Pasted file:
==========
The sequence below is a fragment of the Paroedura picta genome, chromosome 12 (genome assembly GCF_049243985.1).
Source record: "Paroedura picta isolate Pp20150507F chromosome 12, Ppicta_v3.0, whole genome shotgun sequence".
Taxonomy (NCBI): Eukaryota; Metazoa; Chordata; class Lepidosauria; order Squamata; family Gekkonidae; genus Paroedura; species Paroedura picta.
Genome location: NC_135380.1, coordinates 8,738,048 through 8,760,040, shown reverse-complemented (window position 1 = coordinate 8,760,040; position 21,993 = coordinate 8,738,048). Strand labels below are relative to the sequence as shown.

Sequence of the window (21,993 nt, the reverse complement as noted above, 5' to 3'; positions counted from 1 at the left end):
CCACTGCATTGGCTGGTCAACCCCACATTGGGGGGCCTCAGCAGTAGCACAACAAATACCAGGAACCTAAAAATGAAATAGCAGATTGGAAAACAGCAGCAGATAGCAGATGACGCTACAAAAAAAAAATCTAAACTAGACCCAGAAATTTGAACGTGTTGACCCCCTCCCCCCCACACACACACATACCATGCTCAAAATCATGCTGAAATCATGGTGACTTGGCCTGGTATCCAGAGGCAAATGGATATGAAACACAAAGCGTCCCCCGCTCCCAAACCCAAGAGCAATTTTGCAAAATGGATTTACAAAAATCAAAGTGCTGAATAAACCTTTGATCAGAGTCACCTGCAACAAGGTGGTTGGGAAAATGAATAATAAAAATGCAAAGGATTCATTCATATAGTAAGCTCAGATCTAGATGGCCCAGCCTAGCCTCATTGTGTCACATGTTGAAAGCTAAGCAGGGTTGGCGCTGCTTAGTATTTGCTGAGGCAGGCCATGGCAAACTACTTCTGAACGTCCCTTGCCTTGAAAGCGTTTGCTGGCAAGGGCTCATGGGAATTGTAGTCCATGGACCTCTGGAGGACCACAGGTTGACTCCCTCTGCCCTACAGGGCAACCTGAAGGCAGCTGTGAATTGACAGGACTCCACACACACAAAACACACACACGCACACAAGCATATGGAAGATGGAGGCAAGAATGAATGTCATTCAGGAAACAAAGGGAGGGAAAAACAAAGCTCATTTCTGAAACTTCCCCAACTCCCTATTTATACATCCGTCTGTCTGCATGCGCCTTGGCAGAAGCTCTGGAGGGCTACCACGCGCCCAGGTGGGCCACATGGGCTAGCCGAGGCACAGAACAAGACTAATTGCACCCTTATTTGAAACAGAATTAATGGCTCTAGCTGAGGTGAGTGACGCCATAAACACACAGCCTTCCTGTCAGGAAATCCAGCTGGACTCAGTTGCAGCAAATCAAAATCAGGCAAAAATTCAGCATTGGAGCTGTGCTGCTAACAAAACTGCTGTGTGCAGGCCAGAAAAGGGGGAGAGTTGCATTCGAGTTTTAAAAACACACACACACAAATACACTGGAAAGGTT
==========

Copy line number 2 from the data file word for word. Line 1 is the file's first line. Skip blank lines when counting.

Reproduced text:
Source record: "Paroedura picta isolate Pp20150507F chromosome 12, Ppicta_v3.0, whole genome shotgun sequence".